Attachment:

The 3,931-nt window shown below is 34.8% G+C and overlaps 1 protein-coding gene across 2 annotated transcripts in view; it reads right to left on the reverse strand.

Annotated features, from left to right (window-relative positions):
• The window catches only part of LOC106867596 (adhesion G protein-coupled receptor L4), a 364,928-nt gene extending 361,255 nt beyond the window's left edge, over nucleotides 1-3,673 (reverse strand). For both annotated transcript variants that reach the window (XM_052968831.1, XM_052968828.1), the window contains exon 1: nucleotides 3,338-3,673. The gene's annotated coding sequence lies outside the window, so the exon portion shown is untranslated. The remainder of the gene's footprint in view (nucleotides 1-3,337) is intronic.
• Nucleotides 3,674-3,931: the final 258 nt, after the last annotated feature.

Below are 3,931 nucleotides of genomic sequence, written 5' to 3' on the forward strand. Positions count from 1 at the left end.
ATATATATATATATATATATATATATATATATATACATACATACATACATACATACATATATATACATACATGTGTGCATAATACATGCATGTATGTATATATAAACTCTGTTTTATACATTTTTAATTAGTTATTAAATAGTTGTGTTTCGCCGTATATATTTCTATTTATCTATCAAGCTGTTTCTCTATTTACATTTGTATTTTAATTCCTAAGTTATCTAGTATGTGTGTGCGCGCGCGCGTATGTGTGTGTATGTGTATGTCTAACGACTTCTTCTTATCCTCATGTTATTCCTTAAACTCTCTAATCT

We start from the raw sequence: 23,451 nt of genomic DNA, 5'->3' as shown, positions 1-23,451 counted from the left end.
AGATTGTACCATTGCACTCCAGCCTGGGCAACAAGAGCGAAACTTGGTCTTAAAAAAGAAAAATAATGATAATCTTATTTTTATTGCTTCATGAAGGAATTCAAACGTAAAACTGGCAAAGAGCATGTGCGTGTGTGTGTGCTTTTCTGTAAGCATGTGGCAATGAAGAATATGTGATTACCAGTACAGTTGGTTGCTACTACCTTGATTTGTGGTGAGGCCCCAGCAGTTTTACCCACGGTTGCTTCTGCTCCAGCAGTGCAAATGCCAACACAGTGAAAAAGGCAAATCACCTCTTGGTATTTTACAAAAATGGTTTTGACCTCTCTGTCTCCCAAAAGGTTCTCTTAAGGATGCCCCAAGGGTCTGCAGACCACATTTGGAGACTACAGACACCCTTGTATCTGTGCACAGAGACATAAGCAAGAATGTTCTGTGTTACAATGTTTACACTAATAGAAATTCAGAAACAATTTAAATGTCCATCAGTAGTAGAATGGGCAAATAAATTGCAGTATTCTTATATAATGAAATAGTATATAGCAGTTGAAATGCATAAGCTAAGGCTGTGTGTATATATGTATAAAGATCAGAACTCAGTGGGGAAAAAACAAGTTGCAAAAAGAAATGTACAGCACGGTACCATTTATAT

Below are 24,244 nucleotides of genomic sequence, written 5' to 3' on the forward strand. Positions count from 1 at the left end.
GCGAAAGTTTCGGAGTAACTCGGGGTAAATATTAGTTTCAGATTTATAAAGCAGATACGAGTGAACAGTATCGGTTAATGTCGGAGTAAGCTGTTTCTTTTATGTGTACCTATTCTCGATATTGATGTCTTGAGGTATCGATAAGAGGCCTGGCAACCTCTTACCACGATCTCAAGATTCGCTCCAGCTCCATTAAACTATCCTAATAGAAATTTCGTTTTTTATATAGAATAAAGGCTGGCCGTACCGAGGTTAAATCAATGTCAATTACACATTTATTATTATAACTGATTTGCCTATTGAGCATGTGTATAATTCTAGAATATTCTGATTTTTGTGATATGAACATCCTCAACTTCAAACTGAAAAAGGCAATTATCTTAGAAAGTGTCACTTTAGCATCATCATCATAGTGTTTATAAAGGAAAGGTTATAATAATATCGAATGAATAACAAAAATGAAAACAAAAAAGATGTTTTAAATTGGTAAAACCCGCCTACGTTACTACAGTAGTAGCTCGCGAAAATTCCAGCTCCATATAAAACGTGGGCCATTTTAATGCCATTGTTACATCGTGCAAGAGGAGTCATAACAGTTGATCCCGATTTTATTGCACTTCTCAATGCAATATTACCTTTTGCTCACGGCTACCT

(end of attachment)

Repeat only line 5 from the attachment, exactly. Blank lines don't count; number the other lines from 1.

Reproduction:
Below are 3,931 nucleotides of genomic sequence, written 5' to 3' on the forward strand. Positions count from 1 at the left end.